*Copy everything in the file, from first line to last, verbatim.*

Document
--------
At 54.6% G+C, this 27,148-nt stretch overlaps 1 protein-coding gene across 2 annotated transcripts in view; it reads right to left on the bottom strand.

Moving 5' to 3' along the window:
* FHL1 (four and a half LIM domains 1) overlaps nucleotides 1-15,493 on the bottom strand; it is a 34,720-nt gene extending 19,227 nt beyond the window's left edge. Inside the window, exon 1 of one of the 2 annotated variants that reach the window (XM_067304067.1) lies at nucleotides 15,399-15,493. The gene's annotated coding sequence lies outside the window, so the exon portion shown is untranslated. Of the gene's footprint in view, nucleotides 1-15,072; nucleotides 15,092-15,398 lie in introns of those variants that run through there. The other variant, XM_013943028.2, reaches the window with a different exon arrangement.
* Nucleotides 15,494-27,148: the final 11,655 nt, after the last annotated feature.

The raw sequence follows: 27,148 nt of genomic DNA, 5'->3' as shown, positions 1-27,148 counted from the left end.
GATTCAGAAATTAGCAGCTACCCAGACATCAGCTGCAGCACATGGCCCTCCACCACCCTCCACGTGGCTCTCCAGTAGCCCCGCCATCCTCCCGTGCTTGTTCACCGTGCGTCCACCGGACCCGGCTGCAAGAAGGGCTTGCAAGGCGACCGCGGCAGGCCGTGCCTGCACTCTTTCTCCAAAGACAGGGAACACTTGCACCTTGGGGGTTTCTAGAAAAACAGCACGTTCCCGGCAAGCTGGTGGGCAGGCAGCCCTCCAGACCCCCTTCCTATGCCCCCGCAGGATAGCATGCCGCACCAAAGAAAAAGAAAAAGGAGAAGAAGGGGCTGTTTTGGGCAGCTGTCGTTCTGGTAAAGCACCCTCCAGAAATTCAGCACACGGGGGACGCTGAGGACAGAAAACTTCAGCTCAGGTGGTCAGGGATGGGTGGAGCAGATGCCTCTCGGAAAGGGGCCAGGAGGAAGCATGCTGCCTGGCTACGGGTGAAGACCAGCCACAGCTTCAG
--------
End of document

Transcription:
At 54.6% G+C, this 27,148-nt stretch overlaps 1 protein-coding gene across 2 annotated transcripts in view; it reads right to left on the bottom strand.

Moving 5' to 3' along the window:
* FHL1 (four and a half LIM domains 1) overlaps nucleotides 1-15,493 on the bottom strand; it is a 34,720-nt gene extending 19,227 nt beyond the window's left edge. Inside the window, exon 1 of one of the 2 annotated variants that reach the window (XM_067304067.1) lies at nucleotides 15,399-15,493. The gene's annotated coding sequence lies outside the window, so the exon portion shown is untranslated. Of the gene's footprint in view, nucleotides 1-15,072; nucleotides 15,092-15,398 lie in introns of those variants that run through there. The other variant, XM_013943028.2, reaches the window with a different exon arrangement.
* Nucleotides 15,494-27,148: the final 11,655 nt, after the last annotated feature.

The raw sequence follows: 27,148 nt of genomic DNA, 5'->3' as shown, positions 1-27,148 counted from the left end.
GATTCAGAAATTAGCAGCTACCCAGACATCAGCTGCAGCACATGGCCCTCCACCACCCTCCACGTGGCTCTCCAGTAGCCCCGCCATCCTCCCGTGCTTGTTCACCGTGCGTCCACCGGACCCGGCTGCAAGAAGGGCTTGCAAGGCGACCGCGGCAGGCCGTGCCTGCACTCTTTCTCCAAAGACAGGGAACACTTGCACCTTGGGGGTTTCTAGAAAAACAGCACGTTCCCGGCAAGCTGGTGGGCAGGCAGCCCTCCAGACCCCCTTCCTATGCCCCCGCAGGATAGCATGCCGCACCAAAGAAAAAGAAAAAGGAGAAGAAGGGGCTGTTTTGGGCAGCTGTCGTTCTGGTAAAGCACCCTCCAGAAATTCAGCACACGGGGGACGCTGAGGACAGAAAACTTCAGCTCAGGTGGTCAGGGATGGGTGGAGCAGATGCCTCTCGGAAAGGGGCCAGGAGGAAGCATGCTGCCTGGCTACGGGTGAAGACCAGCCACAGCTTCAG